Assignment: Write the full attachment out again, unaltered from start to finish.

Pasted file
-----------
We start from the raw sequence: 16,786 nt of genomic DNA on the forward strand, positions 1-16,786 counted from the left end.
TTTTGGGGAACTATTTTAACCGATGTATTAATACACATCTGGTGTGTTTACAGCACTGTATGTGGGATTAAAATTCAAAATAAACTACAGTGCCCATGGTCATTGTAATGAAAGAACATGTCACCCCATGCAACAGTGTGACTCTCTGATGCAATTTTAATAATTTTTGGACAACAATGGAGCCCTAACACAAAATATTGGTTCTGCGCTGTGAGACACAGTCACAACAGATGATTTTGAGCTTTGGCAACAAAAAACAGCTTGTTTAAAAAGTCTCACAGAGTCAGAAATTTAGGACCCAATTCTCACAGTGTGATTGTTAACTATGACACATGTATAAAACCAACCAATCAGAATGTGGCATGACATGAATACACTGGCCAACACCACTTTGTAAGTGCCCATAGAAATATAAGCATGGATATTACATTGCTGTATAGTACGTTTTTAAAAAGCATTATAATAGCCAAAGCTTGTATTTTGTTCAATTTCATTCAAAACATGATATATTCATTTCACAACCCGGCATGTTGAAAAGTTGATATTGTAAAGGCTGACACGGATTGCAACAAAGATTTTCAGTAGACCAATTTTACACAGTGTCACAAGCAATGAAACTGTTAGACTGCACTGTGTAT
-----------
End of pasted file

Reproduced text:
We start from the raw sequence: 16,786 nt of genomic DNA on the forward strand, positions 1-16,786 counted from the left end.
TTTTGGGGAACTATTTTAACCGATGTATTAATACACATCTGGTGTGTTTACAGCACTGTATGTGGGATTAAAATTCAAAATAAACTACAGTGCCCATGGTCATTGTAATGAAAGAACATGTCACCCCATGCAACAGTGTGACTCTCTGATGCAATTTTAATAATTTTTGGACAACAATGGAGCCCTAACACAAAATATTGGTTCTGCGCTGTGAGACACAGTCACAACAGATGATTTTGAGCTTTGGCAACAAAAAACAGCTTGTTTAAAAAGTCTCACAGAGTCAGAAATTTAGGACCCAATTCTCACAGTGTGATTGTTAACTATGACACATGTATAAAACCAACCAATCAGAATGTGGCATGACATGAATACACTGGCCAACACCACTTTGTAAGTGCCCATAGAAATATAAGCATGGATATTACATTGCTGTATAGTACGTTTTTAAAAAGCATTATAATAGCCAAAGCTTGTATTTTGTTCAATTTCATTCAAAACATGATATATTCATTTCACAACCCGGCATGTTGAAAAGTTGATATTGTAAAGGCTGACACGGATTGCAACAAAGATTTTCAGTAGACCAATTTTACACAGTGTCACAAGCAATGAAACTGTTAGACTGCACTGTGTAT